Safety, maintaining services highlight candidate forum

By: Sherri Kolade | Farmington Press | Published October 7, 2013

FARMINGTON HILLS — Nine City Council candidates shared their viewpoints on how to make the city a better place during a nearly packed League of Women Voters Oakland Area candidate forum at City Hall Oct. 1.

The candidates, incumbent Michael Bridges and newcomers Valerie Knol, Erik Lindquist, Christopher McRae, William A. Miller III, Steve Schwartz, Samantha Steckloff, George Varghese and Thomas P. Wolverton, are in the running for three four-year-term City Council seats during the general election Nov. 5.

Moderator Andrew Nickelhoff, former president of the Council of Homeowners Association, kicked off the forum, while timed-audience questions were asked by Council of Homeowners Association member Norene Yuskowatz, League of Women Voters Oakland Area member Eva Packard, and Committee to Increase Voter Participation member Deb Kendzierski.

During the more than two-hour meeting, candidates answered questions on what they would change in the city if elected, what they would achieve during their term, what the city should be saving money on in the next four years, and other related topics.

During the opening statements, candidates centered their answers on how they would maintain city services, quality of life and safety, and how they would bring savings to the city.

They were asked if they are active in their own neighborhoods and how they would promote city involvement with their neighbors.

Many of the candidates said it is vital to look out for neighbors, and Neighborhood Watch is important.

McRae said the Council of Homeowners Association plays an important role in moving the city forward.

Steckloff said the Council of Homeowners Association and cooperation with neighbors is important in creating that “sense of home.”

“Farmington Hills is a pioneer in how cities and neighborhoods are created,” Steckloff said.

Varghese said cooperating with neighbors and offering assistance are worthy activities. He said many seniors in subdivisions don’t have cars, and it is important for the youth to lend a hand by offering to drive them around.

Wolverton said he encourages people to come out to a few meetings and learn about the way city government works. 

The second question focused on what unique qualities the candidates would bring to City Council.

Varghese said he brings his experience as a program director and certified project management professional to the table, which leads him across the United States to bring savings to companies.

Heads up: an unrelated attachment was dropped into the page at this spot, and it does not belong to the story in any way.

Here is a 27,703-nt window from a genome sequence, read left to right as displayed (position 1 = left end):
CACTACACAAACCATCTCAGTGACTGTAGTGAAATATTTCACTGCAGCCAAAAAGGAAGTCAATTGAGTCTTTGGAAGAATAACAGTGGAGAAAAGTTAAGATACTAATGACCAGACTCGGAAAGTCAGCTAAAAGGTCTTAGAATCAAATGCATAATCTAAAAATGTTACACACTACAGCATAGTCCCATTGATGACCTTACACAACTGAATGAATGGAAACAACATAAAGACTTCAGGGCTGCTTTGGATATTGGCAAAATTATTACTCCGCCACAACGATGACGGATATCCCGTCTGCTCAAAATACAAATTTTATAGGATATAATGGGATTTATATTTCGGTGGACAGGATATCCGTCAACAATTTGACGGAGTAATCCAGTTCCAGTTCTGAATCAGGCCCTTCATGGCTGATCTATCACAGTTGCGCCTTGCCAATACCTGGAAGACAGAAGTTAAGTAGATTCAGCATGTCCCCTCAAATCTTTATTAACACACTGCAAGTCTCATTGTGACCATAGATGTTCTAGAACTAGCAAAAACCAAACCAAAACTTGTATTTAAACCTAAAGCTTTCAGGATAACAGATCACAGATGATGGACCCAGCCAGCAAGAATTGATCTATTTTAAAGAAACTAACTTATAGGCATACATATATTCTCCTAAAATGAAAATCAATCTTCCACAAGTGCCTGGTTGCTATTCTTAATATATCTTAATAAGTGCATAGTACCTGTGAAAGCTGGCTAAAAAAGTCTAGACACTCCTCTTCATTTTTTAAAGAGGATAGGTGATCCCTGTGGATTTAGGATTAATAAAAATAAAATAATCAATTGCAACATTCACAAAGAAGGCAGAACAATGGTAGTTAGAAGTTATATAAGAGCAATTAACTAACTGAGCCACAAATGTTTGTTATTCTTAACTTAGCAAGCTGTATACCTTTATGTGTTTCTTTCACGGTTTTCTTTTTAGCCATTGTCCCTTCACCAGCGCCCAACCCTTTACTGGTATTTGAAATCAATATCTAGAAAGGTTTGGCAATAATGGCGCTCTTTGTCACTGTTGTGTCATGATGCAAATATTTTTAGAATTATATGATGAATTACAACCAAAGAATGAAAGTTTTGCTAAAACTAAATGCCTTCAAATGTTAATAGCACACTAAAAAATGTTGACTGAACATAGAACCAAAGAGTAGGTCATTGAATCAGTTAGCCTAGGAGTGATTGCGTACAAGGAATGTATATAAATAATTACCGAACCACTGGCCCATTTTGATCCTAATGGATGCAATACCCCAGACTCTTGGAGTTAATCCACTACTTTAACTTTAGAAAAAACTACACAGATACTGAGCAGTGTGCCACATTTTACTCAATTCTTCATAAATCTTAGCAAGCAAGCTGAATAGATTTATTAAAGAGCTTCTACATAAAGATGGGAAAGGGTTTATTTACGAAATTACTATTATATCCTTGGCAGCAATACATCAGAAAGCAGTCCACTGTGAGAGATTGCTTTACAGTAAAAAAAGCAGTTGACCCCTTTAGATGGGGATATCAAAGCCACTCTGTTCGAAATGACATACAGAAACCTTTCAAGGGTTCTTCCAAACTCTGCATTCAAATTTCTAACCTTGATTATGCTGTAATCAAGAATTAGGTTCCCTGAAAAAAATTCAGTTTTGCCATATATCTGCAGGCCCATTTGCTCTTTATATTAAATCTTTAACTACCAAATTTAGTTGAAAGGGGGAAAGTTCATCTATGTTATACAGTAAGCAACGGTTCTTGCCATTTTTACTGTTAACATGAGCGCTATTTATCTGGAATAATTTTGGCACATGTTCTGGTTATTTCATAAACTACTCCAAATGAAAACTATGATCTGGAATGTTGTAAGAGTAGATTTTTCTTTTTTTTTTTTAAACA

Lindquist said that as a member of the city’s Zoning Board of Appeals for the past six years, he not only has an understanding of city operations, but he has deep roots in the city as a third-generation Farmington Hills resident. He added that he has management skills and “real-world experience.”

Miller III said he wants to bring fresh ideas to the city.

“I’m not a part of the current politics,” he said. “I’m not a lawyer or business owner; I’m a working person for the voice of the community.”

Schwartz said he is an attorney in labor relations, a certified mediator, and is “used to bringing opposing sides together and solving difficult problems.”

He also has 35 years of municipal experience from being a current planning commissioner to former assistant city manager of Birmingham.

Steckloff, a Wayne State University Enrollment Management coordinator, said being a millennial gives her a new perspective to take a look at problems while being able to budget accordingly.

Bridges said being on the council for five years gives him the ability to understand the city’s budgetary process and issues facing the city.

Knol said working in the auto industry and management for more than 10 years gives her experience to deal with budgets, manage employees and understand how city government works.

Candidates were asked what they think the city should save for financially in the next four years.

Bridges said the city should be looking at saving money for future water and sewer enhancements, and ensuring that special assessment districts for local roads are funded.

Knol said the city’s capital improvements plan should be continually reviewed, updated and followed. She added that saving for sewer and road upgrades is “critical,” as is funding retiree pensions.

Lindquist agreed in a follow-up statement about the need to save for future road replacement and sewer drainage.

Others said public safety, nonmotorized transportation and an emergency fund are projects that the city should be saving up for.

In closing remarks, Thomas said his degree in counseling and law makes him the best City Council candidate.

Bridges said continuing to maintain Farmington Hills’ safe city designation, AAA bond rating and city services make him the man for the job.

Knol said she has a record of strong management skills and would work toward keeping the city safe and maintaining its roads, and water and sewer systems.

Lindquist said he would improve property values and work to make the city better.

McRae said he strives to improve city services.

Williams said he would work with residents, not over them, and bring a new perspective to the table.

Schwartz said his 35 years of municipal planning, along with local government experience, make him a good choice for a seat on City Council.

Steckloff said her small town values and fresh perspective make her an ideal candidate.

Reruns of the forum will be shown on Bright House Channel 8 and will be available at

For more information on the upcoming election, visit